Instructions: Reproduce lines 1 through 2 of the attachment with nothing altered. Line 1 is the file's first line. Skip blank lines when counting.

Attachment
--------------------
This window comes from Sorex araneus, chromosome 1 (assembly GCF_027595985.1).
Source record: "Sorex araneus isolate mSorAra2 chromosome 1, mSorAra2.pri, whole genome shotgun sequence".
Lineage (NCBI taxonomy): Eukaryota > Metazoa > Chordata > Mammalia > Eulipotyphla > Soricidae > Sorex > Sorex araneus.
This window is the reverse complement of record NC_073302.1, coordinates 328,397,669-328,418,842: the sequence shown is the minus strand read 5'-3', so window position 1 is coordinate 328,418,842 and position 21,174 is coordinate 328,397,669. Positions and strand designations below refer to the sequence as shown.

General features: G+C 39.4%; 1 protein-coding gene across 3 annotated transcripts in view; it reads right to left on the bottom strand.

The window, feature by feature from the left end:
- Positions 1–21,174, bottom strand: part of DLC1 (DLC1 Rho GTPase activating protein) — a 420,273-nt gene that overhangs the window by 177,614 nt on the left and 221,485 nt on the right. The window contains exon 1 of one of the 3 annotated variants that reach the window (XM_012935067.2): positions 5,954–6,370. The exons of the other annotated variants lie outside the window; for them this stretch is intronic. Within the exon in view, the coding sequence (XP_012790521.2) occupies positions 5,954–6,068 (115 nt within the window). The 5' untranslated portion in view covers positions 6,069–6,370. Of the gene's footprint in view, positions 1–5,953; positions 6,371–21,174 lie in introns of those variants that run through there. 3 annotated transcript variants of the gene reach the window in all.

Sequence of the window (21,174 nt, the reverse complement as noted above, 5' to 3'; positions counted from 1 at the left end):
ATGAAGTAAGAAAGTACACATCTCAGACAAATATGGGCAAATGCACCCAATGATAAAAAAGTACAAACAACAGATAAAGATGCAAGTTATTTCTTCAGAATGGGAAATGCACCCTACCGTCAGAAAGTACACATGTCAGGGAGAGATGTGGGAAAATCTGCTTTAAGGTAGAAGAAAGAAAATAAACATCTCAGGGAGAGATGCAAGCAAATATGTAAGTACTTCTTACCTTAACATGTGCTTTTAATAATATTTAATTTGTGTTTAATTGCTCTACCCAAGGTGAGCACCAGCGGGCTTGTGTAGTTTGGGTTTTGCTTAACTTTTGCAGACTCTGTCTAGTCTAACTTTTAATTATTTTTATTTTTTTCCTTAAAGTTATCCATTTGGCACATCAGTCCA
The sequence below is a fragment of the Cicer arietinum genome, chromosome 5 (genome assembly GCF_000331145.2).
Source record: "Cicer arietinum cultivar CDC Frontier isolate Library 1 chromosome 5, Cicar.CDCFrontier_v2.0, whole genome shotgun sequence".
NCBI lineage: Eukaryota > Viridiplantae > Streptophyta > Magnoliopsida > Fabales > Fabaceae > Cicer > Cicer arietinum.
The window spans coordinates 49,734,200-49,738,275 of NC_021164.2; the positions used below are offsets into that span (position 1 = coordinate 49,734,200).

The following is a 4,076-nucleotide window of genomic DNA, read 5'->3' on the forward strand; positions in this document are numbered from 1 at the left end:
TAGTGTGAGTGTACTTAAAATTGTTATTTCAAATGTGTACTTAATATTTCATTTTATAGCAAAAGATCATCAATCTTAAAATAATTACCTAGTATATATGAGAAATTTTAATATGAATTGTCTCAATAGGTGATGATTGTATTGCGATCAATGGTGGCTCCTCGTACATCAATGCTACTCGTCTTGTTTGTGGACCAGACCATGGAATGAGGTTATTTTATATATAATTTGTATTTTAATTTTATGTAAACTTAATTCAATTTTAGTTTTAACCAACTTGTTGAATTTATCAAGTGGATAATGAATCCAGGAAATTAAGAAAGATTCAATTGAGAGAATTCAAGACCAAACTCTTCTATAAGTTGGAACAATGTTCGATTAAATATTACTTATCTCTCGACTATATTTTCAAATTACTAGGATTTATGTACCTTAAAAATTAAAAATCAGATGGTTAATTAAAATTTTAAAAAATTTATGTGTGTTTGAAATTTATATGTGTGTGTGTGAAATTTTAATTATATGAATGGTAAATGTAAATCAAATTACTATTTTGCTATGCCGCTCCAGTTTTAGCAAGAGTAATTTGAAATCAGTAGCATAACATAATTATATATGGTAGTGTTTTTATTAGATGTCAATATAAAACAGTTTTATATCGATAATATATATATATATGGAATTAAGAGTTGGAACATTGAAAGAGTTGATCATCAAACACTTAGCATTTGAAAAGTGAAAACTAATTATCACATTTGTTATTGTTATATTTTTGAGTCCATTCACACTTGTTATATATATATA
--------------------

This window comes from Sorex araneus, chromosome 1 (assembly GCF_027595985.1).
Source record: "Sorex araneus isolate mSorAra2 chromosome 1, mSorAra2.pri, whole genome shotgun sequence".